Justice Department approves House lines

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COLUMBIA — The U.S. Jus­tice Department has notified legislators that it won’t oppose South Carolina’s plans for redrawing U.S. House district lines and adding a seventh district along the coast.

State Democratic Party Chairman Dick Harpootlian said Monday he plans to file a lawsuit within two weeks challenging the new district lines, saying the Justice De­part­ment is using an “antiquated standard” on race that improperly concentrates black voters to ensure black candidates have a chance at winning seats.

“The view in Washington and the Justice Department is the South has not progressed in race relations in the last 40 years,” Harpootlian said. “They’ve got a bunch of 1960s liberals still working in the Justice Department.”

Assistant U.S. Attorney Tho­mas Perez told Senate Pres­ident Pro Tem Glenn McCon­nell and House Spea­ker Bobby Harrell in a letter Friday that the U.S. Attorney won’t object to their redistricting plans.

“The attorney general does not interpose any objection to the specified change,” Perez wrote.

That means plans drawn by Republicans, who dominate the South Carolina Legis­lature, have cleared a major hurdle after a major disagreement this summer.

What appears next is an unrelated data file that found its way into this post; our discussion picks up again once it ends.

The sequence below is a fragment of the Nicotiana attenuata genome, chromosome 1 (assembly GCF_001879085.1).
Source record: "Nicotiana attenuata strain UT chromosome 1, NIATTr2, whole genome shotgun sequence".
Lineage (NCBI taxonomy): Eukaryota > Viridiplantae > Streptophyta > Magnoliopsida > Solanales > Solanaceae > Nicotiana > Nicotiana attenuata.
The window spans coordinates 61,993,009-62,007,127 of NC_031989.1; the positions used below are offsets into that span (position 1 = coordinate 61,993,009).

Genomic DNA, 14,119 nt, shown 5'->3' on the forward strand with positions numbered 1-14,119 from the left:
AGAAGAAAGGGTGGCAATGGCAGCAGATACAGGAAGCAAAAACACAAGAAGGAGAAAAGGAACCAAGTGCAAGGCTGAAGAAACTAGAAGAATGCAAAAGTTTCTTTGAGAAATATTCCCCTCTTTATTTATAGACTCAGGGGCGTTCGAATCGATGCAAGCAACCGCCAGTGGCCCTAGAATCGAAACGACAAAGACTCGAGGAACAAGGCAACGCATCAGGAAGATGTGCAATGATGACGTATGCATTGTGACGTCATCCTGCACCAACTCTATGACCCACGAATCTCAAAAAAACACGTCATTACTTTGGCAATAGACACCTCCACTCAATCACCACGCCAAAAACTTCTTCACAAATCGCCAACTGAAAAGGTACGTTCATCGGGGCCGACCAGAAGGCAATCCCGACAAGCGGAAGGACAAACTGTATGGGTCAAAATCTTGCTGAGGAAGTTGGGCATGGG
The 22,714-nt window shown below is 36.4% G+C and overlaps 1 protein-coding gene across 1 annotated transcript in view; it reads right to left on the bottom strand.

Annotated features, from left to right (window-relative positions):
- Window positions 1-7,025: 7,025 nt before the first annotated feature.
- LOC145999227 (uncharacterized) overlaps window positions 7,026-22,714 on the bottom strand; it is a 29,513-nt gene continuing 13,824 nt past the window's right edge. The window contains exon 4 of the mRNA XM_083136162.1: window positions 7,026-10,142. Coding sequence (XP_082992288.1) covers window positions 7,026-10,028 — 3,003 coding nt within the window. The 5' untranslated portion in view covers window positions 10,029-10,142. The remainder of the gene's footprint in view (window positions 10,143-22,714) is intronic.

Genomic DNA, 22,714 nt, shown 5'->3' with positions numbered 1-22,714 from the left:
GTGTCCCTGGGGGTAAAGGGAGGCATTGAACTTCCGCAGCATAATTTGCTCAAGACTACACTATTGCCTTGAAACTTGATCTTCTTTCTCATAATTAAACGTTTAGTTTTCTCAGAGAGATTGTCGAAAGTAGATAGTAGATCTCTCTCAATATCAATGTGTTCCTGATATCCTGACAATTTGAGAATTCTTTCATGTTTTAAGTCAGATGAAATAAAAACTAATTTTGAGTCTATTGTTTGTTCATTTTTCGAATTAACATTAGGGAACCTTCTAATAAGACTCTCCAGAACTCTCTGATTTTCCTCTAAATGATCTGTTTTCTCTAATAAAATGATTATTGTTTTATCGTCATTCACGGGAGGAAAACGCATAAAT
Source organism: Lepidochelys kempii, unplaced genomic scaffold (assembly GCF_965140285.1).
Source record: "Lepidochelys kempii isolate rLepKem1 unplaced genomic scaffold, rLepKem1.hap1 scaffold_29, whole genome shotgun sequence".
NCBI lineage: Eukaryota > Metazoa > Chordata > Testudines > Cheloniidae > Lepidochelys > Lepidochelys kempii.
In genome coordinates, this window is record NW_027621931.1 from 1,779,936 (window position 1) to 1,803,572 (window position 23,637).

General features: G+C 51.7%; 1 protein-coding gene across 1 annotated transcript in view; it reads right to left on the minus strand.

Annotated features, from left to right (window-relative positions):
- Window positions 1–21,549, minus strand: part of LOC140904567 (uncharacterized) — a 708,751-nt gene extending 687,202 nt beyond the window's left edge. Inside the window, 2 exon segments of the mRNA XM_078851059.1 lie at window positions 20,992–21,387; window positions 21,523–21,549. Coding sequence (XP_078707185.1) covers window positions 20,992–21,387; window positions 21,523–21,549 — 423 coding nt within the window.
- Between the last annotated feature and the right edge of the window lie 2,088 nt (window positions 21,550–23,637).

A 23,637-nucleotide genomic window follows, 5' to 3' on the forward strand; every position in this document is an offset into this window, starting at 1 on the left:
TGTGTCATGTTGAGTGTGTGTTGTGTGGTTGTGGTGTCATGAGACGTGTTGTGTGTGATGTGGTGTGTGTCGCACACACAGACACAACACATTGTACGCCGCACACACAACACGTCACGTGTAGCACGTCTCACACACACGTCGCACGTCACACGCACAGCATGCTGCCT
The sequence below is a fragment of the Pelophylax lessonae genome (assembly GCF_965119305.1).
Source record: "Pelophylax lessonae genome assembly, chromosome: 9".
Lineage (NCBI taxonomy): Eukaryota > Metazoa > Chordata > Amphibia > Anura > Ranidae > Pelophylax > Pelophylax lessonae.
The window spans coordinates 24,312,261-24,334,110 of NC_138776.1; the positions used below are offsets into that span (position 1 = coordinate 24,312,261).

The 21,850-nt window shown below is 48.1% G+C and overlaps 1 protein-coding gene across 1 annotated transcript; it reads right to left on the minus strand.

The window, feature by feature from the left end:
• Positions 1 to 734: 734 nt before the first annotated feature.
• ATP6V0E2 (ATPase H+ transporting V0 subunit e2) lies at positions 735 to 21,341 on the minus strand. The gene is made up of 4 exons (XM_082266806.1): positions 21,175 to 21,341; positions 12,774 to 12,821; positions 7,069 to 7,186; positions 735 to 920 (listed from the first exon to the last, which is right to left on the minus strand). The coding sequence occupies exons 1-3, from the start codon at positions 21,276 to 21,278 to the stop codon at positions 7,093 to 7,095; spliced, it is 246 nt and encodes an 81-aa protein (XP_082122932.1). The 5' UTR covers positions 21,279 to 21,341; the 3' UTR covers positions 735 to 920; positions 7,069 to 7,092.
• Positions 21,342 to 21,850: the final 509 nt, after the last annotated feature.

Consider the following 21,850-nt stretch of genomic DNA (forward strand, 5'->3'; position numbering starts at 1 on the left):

The proposed maps for South Carolina and other Southern states require federal approval under the Vo­ting Rights Act because of a history of inequitable treatment of black voters.

The Justice Department on Oct. 11 approved new district maps for the state House. It is still considering plans for the state Senate. Harpootlian said he already is preparing his legal challenge for the U.S. House and state House districts.

Harrell said the approval of the state House and U.S. House plans “speaks volumes about how well thought out and fair this process was.”

It wasn’t without hitches.

Legislators needed a one-day special session in July to approve the final plan after Republican Sen. Larry Grooms of Bonneau and other upstart Republicans joined Senate Democrats to sidetrack the plan GOP leaders wanted. Grooms wanted the new district set along the state’s southern coast and the counties of Allendale, Bamberg, Barn­well, Beaufort, Berkeley, Dor­chester and Hampton and parts of Williamsburg and Georgetown.

In the end, GOP leaders won the plan they wanted and put the new district in the state’s northeastern corner, anchored with fast-growing Horry County around Myrtle Beach. The district stretches along the state line with North Carolina, down the coast from Myrtle Beach above Charleston and into an agriculture and manufacturing center of the state.

State GOP Chairman Chad Connelly said South Carolina Republicans “are pleased with this decision and look forward to winning this seat in 2012.”


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